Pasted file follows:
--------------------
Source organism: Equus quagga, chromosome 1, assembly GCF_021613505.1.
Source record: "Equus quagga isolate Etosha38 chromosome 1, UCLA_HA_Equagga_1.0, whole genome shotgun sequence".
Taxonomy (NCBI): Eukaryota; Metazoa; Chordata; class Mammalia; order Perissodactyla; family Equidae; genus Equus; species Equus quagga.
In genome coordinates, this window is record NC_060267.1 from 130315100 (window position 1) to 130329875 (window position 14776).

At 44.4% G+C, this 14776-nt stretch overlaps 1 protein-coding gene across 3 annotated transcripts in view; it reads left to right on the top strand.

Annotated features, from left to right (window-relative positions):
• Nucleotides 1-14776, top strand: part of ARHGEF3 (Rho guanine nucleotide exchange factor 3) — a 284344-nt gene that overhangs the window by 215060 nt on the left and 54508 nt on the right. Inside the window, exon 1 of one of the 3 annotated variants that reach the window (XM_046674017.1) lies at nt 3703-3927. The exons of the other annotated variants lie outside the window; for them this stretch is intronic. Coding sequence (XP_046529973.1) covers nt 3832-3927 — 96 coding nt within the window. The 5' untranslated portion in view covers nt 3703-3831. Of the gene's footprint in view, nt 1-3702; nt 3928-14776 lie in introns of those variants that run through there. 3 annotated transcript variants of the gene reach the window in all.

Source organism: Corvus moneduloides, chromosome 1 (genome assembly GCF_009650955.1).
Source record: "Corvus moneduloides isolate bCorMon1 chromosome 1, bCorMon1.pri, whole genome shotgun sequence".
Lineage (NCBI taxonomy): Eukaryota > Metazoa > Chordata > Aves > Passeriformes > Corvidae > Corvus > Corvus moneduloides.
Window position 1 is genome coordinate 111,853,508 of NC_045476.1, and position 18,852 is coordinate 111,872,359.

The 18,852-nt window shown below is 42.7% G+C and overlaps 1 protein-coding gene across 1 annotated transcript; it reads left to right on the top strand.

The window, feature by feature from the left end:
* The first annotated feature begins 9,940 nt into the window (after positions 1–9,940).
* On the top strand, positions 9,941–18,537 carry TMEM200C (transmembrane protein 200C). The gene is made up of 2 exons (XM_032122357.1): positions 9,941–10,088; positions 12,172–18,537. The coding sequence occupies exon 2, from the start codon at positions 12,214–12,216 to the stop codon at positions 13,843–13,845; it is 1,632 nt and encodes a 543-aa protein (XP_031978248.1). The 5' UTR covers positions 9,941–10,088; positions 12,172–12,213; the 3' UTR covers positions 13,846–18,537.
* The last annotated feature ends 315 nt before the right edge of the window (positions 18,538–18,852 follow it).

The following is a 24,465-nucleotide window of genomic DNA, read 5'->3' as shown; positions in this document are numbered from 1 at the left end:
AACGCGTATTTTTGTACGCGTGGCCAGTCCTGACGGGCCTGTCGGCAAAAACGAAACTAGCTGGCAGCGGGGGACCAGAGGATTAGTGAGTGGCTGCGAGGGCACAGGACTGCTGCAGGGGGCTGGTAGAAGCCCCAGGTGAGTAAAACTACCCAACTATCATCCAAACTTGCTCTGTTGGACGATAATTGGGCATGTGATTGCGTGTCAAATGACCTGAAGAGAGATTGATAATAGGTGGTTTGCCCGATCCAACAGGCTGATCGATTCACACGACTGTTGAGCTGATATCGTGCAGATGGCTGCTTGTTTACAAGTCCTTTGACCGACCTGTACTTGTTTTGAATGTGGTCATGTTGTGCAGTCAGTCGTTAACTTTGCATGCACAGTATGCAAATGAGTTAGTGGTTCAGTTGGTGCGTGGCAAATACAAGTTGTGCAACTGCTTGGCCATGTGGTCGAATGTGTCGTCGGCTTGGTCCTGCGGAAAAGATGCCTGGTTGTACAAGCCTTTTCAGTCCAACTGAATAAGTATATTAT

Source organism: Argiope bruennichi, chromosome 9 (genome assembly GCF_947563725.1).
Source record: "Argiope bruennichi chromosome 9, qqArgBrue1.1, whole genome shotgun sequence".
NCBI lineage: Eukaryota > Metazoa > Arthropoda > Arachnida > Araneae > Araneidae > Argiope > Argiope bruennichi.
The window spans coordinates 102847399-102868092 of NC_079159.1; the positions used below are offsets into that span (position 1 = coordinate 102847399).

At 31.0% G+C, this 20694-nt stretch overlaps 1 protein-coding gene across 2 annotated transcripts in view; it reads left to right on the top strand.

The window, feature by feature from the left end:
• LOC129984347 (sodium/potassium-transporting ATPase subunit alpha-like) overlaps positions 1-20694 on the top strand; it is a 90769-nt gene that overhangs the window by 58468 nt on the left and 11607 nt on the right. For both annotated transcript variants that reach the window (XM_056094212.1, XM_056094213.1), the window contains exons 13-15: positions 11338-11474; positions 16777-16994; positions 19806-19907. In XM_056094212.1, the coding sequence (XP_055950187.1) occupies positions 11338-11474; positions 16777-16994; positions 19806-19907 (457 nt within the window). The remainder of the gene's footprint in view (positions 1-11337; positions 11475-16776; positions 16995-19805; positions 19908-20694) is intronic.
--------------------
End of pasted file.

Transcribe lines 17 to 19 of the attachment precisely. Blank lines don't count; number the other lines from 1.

The following is a 24,465-nucleotide window of genomic DNA, read 5'->3' as shown; positions in this document are numbered from 1 at the left end:
AACGCGTATTTTTGTACGCGTGGCCAGTCCTGACGGGCCTGTCGGCAAAAACGAAACTAGCTGGCAGCGGGGGACCAGAGGATTAGTGAGTGGCTGCGAGGGCACAGGACTGCTGCAGGGGGCTGGTAGAAGCCCCAGGTGAGTAAAACTACCCAACTATCATCCAAACTTGCTCTGTTGGACGATAATTGGGCATGTGATTGCGTGTCAAATGACCTGAAGAGAGATTGATAATAGGTGGTTTGCCCGATCCAACAGGCTGATCGATTCACACGACTGTTGAGCTGATATCGTGCAGATGGCTGCTTGTTTACAAGTCCTTTGACCGACCTGTACTTGTTTTGAATGTGGTCATGTTGTGCAGTCAGTCGTTAACTTTGCATGCACAGTATGCAAATGAGTTAGTGGTTCAGTTGGTGCGTGGCAAATACAAGTTGTGCAACTGCTTGGCCATGTGGTCGAATGTGTCGTCGGCTTGGTCCTGCGGAAAAGATGCCTGGTTGTACAAGCCTTTTCAGTCCAACTGAATAAGTATATTAT

Source organism: Argiope bruennichi, chromosome 9 (genome assembly GCF_947563725.1).